News and Tribune


March 5, 2014

Checking out Purdue’s New Albany campus

Parents and students take a look at local facility

NEW ALBANY — Remote controlled quad-copters and a trebuchet constructed from parts produced from a laser cutter sat in front of a trio of 3D printers. Kasey Cassady said it looked like she could learn a lot, but there was something else that attracted her to the campus.

“I’m not going to lie, it’s the buttons,” Cassady, a sophomore at Silver Creek High School said. “I just like how you can create a bunch of different things and you don’t really have any limitations.”

Cassady was one of about 40 prospective students touring the Purdue College of Technology in New Albany on Tuesday. With the chance to look at their design, mechanical and electrical engineering programs, she said the idea of becoming some kind of engineer appealed to her.

“Most of the time, you get to work with your hands. You’re not sitting at a desk, clicking a mouse,” Cassady said. “You get to build things.”

Andrew Takami, director of the campus, said as their focus on science, technology, engineering and math attract students, it also makes a difference for the region in terms of business.

He said as more industrial development comes to Southern Indiana, those companies will want a workforce that’s suited for the kinds of jobs they’ll have before they relocate to the area.

“We are the engine that’s going to educate for that,” Takami said. “I think a lot of times, people in this area may not realize that an educational institution makes a difference in bringing these economic drivers.”

But the education isn’t the only part that matters to some of the people who toured the facility on Tuesday. Cassady’s father, Mark, said the location made a big difference, especially since they visited Purdue’s West Lafayette campus.

“Myself and her mother would like her to be closer to home,” Mark said. “I would still recommend she get an apartment or a place of her own, but it would be nice to have her half an hour away instead of four hours away.”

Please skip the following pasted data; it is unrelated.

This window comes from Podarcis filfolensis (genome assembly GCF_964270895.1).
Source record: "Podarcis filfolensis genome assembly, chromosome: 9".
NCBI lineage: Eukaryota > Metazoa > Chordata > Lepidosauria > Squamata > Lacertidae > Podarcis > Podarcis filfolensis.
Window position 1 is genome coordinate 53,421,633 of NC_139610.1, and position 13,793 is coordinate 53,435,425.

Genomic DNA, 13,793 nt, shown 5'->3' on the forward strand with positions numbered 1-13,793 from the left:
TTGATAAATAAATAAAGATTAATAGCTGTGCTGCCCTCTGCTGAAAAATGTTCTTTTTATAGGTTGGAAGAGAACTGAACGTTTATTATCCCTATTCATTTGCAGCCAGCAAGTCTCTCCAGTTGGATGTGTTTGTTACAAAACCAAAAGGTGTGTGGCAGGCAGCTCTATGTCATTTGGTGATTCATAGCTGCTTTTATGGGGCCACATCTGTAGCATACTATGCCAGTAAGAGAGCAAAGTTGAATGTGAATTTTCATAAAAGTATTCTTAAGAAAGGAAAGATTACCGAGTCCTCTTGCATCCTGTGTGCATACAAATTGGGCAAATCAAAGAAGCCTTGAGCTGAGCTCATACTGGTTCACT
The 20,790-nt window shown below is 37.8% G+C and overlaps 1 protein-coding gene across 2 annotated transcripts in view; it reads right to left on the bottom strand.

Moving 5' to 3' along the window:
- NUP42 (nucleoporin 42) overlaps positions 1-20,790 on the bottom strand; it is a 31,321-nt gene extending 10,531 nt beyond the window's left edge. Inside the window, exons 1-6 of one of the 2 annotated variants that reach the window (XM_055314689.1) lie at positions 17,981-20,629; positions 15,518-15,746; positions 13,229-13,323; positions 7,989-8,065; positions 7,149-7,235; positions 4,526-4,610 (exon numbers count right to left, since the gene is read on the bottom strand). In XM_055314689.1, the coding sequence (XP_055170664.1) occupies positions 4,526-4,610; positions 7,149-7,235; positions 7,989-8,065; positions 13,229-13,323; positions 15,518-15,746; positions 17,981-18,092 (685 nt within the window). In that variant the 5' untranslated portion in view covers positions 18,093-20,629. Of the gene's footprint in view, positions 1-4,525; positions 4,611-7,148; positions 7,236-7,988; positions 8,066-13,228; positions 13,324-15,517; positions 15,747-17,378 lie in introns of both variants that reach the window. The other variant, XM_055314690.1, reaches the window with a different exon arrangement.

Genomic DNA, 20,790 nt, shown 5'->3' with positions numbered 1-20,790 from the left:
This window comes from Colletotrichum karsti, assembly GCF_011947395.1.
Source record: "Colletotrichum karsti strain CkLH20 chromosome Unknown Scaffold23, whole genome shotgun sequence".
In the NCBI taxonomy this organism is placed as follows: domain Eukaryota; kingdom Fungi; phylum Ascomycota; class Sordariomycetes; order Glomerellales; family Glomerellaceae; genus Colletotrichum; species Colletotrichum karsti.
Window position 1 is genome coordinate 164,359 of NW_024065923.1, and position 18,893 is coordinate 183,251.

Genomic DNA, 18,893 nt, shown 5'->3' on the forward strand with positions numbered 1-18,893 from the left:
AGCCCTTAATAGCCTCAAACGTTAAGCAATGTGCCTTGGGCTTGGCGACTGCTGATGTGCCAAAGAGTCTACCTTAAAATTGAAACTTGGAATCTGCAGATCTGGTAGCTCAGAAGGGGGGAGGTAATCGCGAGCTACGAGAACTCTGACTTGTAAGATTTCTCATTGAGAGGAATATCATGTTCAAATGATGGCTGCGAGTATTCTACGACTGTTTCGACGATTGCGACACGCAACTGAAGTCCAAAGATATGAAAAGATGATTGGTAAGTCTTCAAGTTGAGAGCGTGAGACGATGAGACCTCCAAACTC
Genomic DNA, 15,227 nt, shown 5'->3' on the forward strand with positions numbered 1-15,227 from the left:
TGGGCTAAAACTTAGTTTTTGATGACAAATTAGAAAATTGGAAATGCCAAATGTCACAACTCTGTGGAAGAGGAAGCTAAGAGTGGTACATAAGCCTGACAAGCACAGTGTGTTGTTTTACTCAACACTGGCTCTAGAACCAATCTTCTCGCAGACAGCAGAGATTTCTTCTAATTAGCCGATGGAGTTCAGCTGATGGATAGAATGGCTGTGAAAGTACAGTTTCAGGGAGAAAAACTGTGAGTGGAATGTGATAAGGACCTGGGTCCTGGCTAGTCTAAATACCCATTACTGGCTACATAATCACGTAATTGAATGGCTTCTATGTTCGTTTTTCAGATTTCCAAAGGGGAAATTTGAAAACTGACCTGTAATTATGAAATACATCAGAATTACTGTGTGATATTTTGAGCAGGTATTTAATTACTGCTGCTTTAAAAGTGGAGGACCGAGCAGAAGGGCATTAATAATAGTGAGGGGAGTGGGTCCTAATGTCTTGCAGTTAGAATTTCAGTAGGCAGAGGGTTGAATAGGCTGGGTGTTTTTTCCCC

But the machines they saw weren’t just for display. Joe Dues, professor of mechanical engineering technology, said students use them regularly for classes to get an understanding of their field of study.

“What I most missed as an undergrad was working on the machines,” Dues said. “From the first semester, we focus on getting their hands dirty as soon as possible.”

There were also some parents visiting who wanted to learn about programs the college is about to add to its repertoire. Jack Koetter, real estate services broker and CEO of The Koetter Group, brought his son, Jack, to learn about its construction management program.

“It doesn’t get much better than Purdue,” Koetter said. “He was talking about wanting to go somewhere closer and to a top-notch school for a construction management degree.”

Jeff Wehr, a mechanical engineering technology junior, helped with the event. He said he’s glad he attends the college and knows a lot of other people who wish they started there.

“Just knowing all my professors, knowing they’ve all got field experience and have had successful careers makes a difference for me,” Wehr said. “I’ve talked to a lot of people who have come here after other schools and said they like it. When they’re here, they said they feel at home.”

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Barbara Brewster has been the organ player at Faith Lutheran Church in Jeffersonville for the past 50 years. Brewster began playing organ with the church in August of 1964 at the age of 17.


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